Yesterday I had the pleasure of attending the "Fast and Flexible Projects" workshop presented by Greg Githens. I gained new insights, confirmed existing thoughts and enjoyed the company of the other seasoned project managers in the class. I recommend that you attend Greg's workshop if you get the chance.
We discussed these concepts:
1. Much touted "best practices" have limited value in projects, because projects are unique. "Best practices" are most suitable for process management such as manufacturing where you produce 100,000 units of the same widget. A one-time, multi year software project should rely on the skills of the project manager, more than obsession with seeking out and trying to apply "best practices".
2. Due dates versus Dead line. The word dead line originated in the US Civil war. Any prisoner that crossed the line of markers was shot dead - no questions asked. Our projects have due dates. We don't shoot team members on IT projects for missing a target date.
3. Viper automobile design as a case study. This was fascinating.
4. The project manager has a number of chief roles on the project. Chief learning officer and Chief integration officer. Project managers should be leading the project, looking out into the future and eliminating speed bumps, proactively removing speed bumps and communicating with the team leads. Project managers should not be focused on aligning the columns on the daily status report.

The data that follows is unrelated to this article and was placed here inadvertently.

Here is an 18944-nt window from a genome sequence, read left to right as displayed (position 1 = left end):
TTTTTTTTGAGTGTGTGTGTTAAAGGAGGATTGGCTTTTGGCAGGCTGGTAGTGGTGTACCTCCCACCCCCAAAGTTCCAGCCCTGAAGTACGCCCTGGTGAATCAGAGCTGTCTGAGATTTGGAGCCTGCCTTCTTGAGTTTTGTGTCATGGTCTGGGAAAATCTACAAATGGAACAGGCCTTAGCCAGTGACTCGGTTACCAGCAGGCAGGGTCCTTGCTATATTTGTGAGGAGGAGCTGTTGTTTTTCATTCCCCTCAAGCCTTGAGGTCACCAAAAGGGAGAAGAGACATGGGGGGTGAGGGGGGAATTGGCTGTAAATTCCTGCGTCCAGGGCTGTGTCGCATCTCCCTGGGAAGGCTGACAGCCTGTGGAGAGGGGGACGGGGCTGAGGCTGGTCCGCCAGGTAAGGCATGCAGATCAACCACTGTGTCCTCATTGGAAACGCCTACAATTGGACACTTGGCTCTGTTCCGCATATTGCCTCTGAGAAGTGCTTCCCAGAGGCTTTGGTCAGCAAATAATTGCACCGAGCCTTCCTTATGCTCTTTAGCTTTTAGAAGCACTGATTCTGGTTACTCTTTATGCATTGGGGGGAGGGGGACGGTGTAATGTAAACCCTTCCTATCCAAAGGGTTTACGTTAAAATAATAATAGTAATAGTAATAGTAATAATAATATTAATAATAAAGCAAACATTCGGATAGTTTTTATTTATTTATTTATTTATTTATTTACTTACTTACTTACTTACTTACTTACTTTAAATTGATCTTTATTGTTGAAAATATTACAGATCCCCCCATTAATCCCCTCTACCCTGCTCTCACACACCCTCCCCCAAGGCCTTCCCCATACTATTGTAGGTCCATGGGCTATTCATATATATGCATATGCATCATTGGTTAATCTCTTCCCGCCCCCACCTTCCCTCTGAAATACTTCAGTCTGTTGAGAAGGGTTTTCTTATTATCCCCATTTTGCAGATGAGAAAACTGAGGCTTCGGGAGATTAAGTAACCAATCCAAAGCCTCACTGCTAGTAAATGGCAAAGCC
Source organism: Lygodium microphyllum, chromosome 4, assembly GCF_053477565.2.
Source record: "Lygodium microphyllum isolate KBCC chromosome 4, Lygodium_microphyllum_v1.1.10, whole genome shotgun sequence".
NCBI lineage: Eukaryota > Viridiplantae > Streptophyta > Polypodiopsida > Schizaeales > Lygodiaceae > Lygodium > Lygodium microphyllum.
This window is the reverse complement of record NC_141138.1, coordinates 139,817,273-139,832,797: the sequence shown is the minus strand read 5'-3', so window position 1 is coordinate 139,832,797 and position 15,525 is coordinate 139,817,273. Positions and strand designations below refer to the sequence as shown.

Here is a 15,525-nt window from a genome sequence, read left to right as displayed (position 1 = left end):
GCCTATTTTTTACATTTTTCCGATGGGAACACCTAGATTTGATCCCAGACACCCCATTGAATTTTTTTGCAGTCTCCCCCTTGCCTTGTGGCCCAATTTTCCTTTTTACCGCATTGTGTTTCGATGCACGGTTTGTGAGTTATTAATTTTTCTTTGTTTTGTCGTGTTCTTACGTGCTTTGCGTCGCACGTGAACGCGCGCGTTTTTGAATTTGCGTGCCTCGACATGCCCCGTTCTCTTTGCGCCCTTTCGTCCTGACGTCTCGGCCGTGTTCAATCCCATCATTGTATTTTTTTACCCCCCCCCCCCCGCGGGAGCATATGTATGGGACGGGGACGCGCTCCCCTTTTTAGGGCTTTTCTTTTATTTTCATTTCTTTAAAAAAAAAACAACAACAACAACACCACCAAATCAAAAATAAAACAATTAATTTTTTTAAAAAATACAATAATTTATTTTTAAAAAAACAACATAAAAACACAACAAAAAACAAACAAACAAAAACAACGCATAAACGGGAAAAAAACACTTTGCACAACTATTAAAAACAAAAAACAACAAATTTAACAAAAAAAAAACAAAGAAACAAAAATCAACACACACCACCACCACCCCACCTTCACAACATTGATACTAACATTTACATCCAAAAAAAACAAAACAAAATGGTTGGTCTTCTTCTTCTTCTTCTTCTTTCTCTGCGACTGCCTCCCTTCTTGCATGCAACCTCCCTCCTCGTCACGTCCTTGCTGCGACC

5. Post-modernism, as it relates to project leaders. Although much of the current project management training focuses on "One size fits all" approach to managing projects, the reality is that project leaders should be focused on becoming skilled in many approaches of project management and learn how to apply the appropriate project management skill to each unique project management situation. Instead of rigid project management processes, we need skilled project management leaders who have access to a tool box of skills and can apply the correct skills to create unique structures and organizations, to meet the needs of the specific project.
6. Rolling-wave planning. In my experience, rolling-wave planning is not discussed or implemented often enough. It is a waste of time to develop a detailed plan for more than three months in the future, because the plan will change before you get their. You need to plan the foreseeable future in detail, and then plan to replan every few months when you have new information into the next foreseeable future. I prefer to only plan the coming two months in great detail, and schedule time to replan at the end of every month.
Labels: Professional Development